I personally love to watch babies move. They roll, reach, and giggle at accomplishing what might seem to us like small goals. Sometimes they fall, struggle to get to where they want to be, and cry for a caregiver’s help. They are learning their bodies, ways to solve problems, how others react to their reactions, and what it is like for them to experience all of that in body and mind. All of those elements are the beginnings of the achievements, challenges, and inner/outer experiences that we all encounter throughout the lifespan. While the natures of those encounters differ for each individual, and notable exceptions do exist, there is a generalized sequential pattern of movement milestones that individuals achieve in the early years of life. Dance/movement therapy and other somatic disciplines rely upon this universal pattern to guide individuals to optimal holistic health. While yoga instructors and practitioners already (seemingly naturally) connect with this developmental somatic knowledge, we can even further utilize it in how we practice and guide others in practice.
First, babies enter the world with 1) breath – therein evidently the first most essential ingredient for life. It is no coincidence that most practitioners, and most instructors guide their students to, begin asana practice by cueing into the quality of breath. The goal in this phase is to reach the type of breath that will support the individual in the upcoming task. We equally need this preparation through breath in various types of asana practice, as babies rapidly learning and growing, and in diverse life experiences.
Secondly, little ones become aware of the world of sensations that is available to them by engaging with their environments through 2) touch. Babies learn much about themselves, others, and inanimate objects through pulling, stroking, chewing (engaging with touch through their lips), et cetera. In yoga, hands-on assists (from instructors, yet sometimes even from ourselves) and limb-on-limb points of contact (such as in binds) can guide us to make healthful adjustments to our postures. In sometimes less definable ways, those practice elements can engage our bodies’ intuitive senses – in ways that words never will – to feel more truly alive and whole within our practices.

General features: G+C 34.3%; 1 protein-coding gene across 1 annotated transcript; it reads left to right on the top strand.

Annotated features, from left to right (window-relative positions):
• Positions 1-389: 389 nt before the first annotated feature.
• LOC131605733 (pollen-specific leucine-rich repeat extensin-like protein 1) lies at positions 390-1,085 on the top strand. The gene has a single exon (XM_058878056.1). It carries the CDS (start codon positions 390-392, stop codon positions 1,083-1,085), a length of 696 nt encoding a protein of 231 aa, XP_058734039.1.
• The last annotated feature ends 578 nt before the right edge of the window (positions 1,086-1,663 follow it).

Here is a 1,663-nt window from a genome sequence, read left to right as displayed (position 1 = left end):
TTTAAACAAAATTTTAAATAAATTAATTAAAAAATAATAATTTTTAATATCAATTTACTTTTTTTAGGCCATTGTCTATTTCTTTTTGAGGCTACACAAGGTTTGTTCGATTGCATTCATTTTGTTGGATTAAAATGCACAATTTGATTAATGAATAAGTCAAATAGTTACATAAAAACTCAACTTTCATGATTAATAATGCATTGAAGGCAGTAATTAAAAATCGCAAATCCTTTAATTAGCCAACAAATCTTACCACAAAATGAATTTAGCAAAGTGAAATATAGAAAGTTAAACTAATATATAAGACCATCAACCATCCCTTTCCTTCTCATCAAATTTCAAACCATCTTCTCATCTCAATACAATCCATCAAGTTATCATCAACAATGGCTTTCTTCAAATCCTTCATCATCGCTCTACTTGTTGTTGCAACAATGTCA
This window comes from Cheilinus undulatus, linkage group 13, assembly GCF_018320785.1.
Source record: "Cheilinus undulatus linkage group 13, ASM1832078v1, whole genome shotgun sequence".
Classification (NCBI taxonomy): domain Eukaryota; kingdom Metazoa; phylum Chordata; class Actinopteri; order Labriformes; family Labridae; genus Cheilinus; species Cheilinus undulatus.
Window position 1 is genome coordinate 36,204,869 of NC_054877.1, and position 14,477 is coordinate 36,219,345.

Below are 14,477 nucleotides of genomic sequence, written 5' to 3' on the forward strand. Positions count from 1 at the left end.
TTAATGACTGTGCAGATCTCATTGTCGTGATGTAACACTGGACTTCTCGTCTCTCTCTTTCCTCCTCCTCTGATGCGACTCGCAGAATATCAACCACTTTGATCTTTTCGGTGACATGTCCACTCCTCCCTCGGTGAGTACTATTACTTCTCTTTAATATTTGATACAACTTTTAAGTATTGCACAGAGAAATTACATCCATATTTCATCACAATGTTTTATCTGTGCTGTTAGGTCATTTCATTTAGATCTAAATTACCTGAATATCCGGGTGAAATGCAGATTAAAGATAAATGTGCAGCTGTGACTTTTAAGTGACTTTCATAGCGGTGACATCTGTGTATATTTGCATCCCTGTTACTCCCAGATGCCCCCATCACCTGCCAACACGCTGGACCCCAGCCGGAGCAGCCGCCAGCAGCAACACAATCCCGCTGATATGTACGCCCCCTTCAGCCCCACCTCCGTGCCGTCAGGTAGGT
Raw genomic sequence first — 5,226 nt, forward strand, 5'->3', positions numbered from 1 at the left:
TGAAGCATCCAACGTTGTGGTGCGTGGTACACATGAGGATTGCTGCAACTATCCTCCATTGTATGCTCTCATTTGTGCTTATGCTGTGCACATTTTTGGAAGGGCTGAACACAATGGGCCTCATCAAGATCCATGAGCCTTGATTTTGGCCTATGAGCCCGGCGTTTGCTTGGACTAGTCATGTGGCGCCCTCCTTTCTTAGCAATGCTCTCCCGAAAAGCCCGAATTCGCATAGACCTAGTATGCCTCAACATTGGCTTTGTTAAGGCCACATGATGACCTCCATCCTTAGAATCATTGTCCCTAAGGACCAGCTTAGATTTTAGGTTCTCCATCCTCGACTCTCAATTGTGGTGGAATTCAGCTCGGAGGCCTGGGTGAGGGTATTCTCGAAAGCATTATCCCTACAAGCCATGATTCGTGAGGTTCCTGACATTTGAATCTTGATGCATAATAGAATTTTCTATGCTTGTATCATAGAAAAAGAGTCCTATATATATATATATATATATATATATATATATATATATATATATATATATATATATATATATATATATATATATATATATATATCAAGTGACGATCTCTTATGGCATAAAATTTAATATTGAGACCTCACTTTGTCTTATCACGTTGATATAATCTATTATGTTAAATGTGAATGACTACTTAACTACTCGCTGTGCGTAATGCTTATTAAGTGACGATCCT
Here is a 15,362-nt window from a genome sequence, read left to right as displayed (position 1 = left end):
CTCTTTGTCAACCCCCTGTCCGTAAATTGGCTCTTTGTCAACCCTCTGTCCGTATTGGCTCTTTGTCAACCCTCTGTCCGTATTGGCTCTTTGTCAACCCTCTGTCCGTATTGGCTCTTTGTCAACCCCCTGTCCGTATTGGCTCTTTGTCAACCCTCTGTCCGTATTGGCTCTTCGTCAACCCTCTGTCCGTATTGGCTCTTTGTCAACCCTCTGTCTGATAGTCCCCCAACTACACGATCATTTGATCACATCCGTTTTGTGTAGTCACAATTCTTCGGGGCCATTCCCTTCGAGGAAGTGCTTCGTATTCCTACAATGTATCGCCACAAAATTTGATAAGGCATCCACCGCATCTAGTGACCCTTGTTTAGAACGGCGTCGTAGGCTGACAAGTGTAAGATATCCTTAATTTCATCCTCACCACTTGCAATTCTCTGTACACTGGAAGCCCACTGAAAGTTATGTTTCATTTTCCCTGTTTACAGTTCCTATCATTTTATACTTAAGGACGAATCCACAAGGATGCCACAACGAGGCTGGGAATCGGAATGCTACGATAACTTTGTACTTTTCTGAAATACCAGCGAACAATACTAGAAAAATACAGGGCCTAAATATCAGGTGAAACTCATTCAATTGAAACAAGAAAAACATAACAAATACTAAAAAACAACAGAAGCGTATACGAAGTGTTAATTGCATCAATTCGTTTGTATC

Branching out more into their worlds, infants then begin to balance their movements in the realm of 3) core-distal. They have developed enough muscular strength and integration to reach their limbs out from their small bodies when it might help them to meet their needs – yet also to bring their body parts closer to their bodies’ centers when that is more satisfying and/or necessary. Asana practice plays with a similar balance between engagement of the core, necessary for balance and optimal alignment – and sending energy out into the distal (peripheral) parts of our bodies, which is imperative for achieving the most possible flexibility, other fitness markers, and simply sense of aliveness.
Then babies begin to sense a connection between 4) head and tail. At about five months old, they can – for the first time – fully lift their heads. Through that they experience both the practicalities as well as pleasures involved with stabilizing their movements through their spines. All central aspects of yoga practice – including asana, pranayama, and meditation – rely on this relationship of the head and tailbone. In asana, the appropriate relationship of those two parts is essential for balance and safe alignment, among other important components. In pranayama, a straight and stable spine is necessary to position the lungs for optimal breath capacity. In meditation, one’s spine must stay similarly straight and stable in order to minimize physical sensation – therein allowing one to get closer to the quiet, undisturbed consciousness that the practice can offer.
There are further possibilities yet! Stay tuned to learn about the four movement patterns within this largely universal sequence that we generally develop last, and then keep most central in our experiences throughout life. Those include abilities to expand one half of the body into space while keeping the other grounded, and conversely to move “cross-laterally” – moving arms and legs in opposite and sequential fashion. Those skills have implications for nothing short of our abilities to balance and “locomote” (walking, running, skipping, etc.) throughout life. Understandings of these natural connections, and resulting movement tendencies, can lead yoga practitioners and instructors to create practices that are true to our bodies – and through that are capable of contributing to expanded overall holistic health.
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